She writes first of all about her experience of planting a wood on the flinty soil of a barren part of Eastern England. After several false starts she managed to establish a wood of sorts, but now recognises that growing trees was not suited to that terrain and that she had missed the opportunity to restore a chalk grassland, one of the rarest and most diverse habitats there is. Germaine Greer draws a parallel with the Forestry Commission’s policy of planting millions upon millions of Scots Pines on vast tracts of unsuitable land in England and Scotland, creating a dreary monoculture.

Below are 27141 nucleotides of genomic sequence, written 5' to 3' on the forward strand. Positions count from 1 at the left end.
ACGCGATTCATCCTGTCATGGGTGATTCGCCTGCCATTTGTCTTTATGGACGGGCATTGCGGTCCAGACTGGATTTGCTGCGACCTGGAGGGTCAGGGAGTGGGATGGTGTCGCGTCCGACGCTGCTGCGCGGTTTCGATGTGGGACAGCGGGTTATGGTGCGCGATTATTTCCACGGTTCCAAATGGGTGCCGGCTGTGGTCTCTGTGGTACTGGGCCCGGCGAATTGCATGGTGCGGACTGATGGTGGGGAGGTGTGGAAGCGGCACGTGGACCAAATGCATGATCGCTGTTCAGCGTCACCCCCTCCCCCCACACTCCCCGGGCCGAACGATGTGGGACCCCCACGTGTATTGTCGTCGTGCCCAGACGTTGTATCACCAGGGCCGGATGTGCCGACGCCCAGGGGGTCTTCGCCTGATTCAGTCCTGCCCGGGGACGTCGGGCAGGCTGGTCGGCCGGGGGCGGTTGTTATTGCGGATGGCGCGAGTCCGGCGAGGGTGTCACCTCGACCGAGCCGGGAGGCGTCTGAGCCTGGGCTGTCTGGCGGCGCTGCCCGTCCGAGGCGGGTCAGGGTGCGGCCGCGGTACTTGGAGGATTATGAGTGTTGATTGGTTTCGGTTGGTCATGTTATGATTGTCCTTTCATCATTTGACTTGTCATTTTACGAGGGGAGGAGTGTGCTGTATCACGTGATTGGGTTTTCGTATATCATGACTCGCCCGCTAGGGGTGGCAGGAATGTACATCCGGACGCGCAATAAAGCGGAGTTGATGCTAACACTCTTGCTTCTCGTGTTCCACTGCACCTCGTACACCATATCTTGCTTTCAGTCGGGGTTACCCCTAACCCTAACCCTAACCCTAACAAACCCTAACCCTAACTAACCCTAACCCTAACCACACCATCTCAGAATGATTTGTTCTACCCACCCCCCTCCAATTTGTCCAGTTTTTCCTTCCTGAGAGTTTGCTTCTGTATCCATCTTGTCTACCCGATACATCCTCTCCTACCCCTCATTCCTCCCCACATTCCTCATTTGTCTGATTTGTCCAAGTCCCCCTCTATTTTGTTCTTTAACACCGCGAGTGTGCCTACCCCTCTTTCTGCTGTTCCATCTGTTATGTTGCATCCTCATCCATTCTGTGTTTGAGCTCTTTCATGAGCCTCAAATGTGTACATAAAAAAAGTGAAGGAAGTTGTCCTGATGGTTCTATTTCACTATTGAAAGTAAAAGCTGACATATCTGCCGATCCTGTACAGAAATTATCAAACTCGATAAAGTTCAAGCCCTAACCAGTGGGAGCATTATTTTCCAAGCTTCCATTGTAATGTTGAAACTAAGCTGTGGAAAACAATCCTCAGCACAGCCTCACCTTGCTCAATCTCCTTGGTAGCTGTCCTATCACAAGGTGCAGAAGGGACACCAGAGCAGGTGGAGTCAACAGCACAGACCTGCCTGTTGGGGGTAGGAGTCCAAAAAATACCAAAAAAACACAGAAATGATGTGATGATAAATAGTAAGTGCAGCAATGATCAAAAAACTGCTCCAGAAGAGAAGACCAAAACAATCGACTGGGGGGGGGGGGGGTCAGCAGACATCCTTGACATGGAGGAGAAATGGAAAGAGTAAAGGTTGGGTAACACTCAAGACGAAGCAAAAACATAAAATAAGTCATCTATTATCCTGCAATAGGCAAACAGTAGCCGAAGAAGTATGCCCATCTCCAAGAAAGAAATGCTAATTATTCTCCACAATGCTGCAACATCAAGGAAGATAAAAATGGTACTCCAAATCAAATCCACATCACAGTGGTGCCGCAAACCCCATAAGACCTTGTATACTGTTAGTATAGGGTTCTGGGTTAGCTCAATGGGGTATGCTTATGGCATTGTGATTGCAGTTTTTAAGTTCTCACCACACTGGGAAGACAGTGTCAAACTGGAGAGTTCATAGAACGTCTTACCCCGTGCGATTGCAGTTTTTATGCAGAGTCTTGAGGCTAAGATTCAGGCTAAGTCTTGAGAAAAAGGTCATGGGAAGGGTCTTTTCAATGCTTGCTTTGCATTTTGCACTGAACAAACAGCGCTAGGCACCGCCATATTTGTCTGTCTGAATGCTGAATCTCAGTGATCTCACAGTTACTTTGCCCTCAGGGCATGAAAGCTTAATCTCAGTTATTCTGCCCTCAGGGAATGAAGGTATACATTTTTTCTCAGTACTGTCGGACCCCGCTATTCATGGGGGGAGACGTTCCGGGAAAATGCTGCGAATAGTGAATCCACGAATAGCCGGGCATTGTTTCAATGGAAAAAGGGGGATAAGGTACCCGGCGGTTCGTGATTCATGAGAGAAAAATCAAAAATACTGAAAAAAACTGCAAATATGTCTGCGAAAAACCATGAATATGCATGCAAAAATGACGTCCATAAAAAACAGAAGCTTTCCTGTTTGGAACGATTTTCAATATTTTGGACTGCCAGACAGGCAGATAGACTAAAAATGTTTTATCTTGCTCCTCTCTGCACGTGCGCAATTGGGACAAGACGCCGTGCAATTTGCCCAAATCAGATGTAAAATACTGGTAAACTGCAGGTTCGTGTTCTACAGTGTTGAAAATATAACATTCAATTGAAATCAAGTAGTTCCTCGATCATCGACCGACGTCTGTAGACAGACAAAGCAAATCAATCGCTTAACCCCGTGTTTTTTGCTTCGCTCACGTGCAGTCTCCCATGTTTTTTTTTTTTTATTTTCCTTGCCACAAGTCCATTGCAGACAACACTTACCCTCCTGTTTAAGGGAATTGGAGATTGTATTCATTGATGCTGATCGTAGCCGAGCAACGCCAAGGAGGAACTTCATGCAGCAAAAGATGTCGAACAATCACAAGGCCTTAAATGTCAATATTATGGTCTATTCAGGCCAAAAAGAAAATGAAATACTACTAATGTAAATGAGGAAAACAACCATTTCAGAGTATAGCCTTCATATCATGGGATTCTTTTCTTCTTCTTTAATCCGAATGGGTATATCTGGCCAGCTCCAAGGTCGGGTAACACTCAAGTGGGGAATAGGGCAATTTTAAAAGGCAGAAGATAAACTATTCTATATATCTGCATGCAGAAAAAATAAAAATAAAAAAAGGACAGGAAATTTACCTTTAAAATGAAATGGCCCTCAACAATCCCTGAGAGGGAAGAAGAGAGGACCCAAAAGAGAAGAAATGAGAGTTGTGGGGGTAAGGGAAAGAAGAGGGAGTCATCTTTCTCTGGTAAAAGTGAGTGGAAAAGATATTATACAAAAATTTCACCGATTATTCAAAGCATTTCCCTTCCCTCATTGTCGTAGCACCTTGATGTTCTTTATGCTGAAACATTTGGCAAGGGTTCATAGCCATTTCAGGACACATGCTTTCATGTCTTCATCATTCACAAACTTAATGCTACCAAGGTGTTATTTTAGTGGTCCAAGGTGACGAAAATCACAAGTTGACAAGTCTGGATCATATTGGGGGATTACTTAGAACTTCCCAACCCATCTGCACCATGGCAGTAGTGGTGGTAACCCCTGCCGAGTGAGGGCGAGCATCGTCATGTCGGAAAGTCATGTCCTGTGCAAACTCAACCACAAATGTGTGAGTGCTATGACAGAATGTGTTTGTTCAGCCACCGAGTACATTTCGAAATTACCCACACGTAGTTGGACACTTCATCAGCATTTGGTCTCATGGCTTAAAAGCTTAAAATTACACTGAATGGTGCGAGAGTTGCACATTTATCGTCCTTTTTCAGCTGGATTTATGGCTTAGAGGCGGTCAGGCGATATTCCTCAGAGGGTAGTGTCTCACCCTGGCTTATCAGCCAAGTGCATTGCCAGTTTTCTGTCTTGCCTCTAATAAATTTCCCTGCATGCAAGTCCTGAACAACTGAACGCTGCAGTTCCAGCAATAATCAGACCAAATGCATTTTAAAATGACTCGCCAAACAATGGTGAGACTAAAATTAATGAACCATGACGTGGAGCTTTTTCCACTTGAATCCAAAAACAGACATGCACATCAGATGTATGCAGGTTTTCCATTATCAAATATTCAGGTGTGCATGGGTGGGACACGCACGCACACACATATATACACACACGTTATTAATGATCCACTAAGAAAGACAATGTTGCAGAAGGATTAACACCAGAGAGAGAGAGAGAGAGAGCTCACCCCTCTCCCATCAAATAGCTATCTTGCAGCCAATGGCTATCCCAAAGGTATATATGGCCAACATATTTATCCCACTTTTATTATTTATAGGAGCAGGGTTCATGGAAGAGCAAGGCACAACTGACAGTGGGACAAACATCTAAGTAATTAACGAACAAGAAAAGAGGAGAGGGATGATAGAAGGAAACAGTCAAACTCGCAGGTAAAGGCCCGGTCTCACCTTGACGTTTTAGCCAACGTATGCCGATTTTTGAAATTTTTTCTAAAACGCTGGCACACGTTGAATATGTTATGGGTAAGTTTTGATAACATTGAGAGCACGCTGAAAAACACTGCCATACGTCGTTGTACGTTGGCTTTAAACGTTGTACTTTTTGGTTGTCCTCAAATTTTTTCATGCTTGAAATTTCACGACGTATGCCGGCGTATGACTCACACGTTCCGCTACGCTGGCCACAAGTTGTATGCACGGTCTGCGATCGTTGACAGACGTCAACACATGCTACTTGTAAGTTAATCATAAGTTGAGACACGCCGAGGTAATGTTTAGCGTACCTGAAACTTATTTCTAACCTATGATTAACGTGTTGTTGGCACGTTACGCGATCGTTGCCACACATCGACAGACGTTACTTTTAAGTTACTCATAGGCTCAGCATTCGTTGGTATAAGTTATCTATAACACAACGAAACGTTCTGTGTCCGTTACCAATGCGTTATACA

She acknowledges that she made a mistake with her little wood, but she can’t undo it, because the trees are protected under the Town and Country Planning Act 1990. The sensible solution to the Forestry Commission’s ghastly mistakes would be to clear-fell the pine plantations and return the land to its original bio-diversity. The government made a brave attempt to achieve this, but a crass and ill-informed campaign forced them to change their mind. Bravo to Germaine Greer for daring to state the obvious.